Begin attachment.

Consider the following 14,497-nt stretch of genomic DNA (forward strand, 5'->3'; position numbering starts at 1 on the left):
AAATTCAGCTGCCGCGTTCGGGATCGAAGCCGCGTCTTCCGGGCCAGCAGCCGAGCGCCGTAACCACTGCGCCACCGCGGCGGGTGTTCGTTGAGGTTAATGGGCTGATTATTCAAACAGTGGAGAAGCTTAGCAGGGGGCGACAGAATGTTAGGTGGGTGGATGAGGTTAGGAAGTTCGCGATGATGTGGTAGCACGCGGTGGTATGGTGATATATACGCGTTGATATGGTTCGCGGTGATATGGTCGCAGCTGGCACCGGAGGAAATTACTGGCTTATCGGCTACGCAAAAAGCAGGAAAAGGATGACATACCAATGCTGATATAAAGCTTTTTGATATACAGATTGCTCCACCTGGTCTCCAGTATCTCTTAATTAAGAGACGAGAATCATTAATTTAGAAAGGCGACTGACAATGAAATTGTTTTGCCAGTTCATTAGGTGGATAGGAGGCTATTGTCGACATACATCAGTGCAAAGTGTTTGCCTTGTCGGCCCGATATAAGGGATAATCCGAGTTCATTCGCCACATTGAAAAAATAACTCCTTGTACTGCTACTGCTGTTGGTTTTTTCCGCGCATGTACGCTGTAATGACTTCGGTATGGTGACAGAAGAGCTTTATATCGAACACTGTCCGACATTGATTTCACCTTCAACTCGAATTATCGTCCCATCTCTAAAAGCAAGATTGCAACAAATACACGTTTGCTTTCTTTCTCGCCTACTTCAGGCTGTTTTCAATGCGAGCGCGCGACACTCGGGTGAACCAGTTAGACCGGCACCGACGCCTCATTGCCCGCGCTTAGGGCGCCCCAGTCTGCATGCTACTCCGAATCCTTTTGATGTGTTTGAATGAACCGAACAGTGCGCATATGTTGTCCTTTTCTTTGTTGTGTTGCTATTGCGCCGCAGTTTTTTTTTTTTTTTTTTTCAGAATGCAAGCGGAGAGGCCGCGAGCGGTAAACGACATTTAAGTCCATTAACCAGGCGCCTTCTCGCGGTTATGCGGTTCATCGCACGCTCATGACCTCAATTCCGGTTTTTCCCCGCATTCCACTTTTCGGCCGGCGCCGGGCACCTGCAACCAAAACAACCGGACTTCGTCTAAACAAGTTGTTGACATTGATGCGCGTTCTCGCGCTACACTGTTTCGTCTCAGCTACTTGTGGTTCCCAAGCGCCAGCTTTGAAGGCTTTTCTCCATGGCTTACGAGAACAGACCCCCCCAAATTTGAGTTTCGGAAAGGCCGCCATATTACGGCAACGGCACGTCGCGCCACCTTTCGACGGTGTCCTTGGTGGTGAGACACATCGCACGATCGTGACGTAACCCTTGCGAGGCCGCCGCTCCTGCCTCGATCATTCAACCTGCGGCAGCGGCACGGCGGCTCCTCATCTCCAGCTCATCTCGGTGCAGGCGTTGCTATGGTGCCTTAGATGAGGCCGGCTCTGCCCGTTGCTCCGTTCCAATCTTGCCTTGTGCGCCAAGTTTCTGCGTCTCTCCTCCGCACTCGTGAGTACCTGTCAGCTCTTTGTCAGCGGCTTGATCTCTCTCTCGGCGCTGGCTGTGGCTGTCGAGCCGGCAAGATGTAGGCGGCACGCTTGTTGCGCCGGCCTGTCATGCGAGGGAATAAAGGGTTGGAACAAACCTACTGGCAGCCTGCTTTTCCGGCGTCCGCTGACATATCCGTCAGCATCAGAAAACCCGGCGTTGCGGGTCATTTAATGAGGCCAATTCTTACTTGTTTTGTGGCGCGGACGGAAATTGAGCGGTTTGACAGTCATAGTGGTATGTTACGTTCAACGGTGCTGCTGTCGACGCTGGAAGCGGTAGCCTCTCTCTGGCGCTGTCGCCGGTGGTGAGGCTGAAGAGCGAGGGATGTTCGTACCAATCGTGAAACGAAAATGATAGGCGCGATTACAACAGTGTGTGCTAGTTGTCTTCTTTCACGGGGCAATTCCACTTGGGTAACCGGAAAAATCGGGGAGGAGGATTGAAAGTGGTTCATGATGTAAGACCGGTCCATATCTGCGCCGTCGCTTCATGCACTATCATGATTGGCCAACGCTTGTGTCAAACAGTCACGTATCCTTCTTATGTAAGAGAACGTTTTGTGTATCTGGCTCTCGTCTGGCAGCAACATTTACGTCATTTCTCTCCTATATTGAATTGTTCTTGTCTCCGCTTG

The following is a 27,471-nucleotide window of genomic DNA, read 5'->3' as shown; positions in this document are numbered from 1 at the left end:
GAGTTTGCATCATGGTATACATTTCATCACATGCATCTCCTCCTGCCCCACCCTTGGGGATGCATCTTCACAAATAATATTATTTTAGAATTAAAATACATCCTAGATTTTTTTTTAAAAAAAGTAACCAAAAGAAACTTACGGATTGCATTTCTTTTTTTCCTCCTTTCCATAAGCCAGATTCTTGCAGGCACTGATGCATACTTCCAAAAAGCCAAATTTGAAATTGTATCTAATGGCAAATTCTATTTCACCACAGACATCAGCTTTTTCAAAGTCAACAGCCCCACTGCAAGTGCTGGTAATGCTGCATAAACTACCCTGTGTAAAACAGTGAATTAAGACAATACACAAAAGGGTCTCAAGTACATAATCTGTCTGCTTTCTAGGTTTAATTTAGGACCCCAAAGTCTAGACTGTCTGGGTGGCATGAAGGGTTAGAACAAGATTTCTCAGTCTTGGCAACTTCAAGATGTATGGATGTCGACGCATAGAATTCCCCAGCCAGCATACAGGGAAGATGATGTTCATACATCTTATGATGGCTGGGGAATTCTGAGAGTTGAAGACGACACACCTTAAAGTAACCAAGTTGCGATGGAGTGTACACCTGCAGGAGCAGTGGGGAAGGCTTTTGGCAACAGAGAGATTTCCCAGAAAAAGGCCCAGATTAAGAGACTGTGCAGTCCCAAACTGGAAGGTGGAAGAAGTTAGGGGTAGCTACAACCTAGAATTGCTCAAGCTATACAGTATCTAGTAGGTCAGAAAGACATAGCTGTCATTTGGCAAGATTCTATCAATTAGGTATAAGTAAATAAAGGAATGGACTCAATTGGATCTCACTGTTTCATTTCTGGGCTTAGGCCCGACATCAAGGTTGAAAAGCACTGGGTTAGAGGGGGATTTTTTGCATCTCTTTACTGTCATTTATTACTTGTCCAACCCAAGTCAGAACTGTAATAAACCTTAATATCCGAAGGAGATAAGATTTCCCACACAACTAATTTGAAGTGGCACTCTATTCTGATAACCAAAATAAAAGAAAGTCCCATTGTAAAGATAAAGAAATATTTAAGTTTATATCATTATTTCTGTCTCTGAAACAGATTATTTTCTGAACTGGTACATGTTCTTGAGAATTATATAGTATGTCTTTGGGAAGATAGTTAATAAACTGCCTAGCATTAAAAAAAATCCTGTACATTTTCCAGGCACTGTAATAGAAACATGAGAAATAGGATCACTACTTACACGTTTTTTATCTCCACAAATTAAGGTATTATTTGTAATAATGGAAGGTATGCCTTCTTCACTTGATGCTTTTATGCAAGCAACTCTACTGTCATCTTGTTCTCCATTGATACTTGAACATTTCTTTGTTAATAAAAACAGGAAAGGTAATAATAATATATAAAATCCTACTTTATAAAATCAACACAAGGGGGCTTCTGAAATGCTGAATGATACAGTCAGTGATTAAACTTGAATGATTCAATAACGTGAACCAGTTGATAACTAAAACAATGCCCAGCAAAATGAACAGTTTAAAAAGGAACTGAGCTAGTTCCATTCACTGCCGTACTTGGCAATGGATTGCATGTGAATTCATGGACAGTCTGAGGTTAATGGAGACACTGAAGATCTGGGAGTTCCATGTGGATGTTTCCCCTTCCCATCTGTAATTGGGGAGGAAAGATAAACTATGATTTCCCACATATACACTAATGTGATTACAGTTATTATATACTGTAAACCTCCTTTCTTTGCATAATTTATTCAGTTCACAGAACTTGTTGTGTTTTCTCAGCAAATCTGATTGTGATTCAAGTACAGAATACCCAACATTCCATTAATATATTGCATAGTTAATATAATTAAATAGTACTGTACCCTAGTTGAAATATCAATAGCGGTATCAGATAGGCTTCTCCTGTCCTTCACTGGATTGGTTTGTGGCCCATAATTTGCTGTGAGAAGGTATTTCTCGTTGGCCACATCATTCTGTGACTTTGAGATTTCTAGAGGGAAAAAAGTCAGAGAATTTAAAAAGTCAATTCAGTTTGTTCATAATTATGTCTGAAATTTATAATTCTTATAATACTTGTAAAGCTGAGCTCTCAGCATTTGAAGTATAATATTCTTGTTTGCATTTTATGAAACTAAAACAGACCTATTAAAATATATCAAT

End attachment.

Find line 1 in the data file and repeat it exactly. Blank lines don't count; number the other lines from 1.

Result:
Consider the following 14,497-nt stretch of genomic DNA (forward strand, 5'->3'; position numbering starts at 1 on the left):